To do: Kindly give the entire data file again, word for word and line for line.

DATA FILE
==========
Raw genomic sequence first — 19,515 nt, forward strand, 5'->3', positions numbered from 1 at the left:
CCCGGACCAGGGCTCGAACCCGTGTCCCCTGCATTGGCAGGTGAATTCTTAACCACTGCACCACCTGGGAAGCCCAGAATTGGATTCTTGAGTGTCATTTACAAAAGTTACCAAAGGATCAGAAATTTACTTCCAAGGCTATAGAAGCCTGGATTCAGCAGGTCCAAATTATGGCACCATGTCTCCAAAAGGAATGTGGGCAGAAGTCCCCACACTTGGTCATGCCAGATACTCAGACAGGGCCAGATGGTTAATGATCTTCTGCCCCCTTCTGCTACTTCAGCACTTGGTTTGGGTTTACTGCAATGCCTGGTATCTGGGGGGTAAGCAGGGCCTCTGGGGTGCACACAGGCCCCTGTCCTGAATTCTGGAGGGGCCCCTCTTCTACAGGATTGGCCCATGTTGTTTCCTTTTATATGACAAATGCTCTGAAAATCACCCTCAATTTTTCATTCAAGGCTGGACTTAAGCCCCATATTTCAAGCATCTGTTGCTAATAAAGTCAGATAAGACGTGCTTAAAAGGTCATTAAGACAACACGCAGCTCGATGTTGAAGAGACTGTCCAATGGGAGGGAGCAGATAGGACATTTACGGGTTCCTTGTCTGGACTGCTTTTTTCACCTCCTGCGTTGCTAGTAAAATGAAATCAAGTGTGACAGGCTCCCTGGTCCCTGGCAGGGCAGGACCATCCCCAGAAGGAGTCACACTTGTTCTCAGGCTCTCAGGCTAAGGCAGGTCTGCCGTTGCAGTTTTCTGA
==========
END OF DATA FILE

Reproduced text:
Raw genomic sequence first — 19,515 nt, forward strand, 5'->3', positions numbered from 1 at the left:
CCCGGACCAGGGCTCGAACCCGTGTCCCCTGCATTGGCAGGTGAATTCTTAACCACTGCACCACCTGGGAAGCCCAGAATTGGATTCTTGAGTGTCATTTACAAAAGTTACCAAAGGATCAGAAATTTACTTCCAAGGCTATAGAAGCCTGGATTCAGCAGGTCCAAATTATGGCACCATGTCTCCAAAAGGAATGTGGGCAGAAGTCCCCACACTTGGTCATGCCAGATACTCAGACAGGGCCAGATGGTTAATGATCTTCTGCCCCCTTCTGCTACTTCAGCACTTGGTTTGGGTTTACTGCAATGCCTGGTATCTGGGGGGTAAGCAGGGCCTCTGGGGTGCACACAGGCCCCTGTCCTGAATTCTGGAGGGGCCCCTCTTCTACAGGATTGGCCCATGTTGTTTCCTTTTATATGACAAATGCTCTGAAAATCACCCTCAATTTTTCATTCAAGGCTGGACTTAAGCCCCATATTTCAAGCATCTGTTGCTAATAAAGTCAGATAAGACGTGCTTAAAAGGTCATTAAGACAACACGCAGCTCGATGTTGAAGAGACTGTCCAATGGGAGGGAGCAGATAGGACATTTACGGGTTCCTTGTCTGGACTGCTTTTTTCACCTCCTGCGTTGCTAGTAAAATGAAATCAAGTGTGACAGGCTCCCTGGTCCCTGGCAGGGCAGGACCATCCCCAGAAGGAGTCACACTTGTTCTCAGGCTCTCAGGCTAAGGCAGGTCTGCCGTTGCAGTTTTCTGA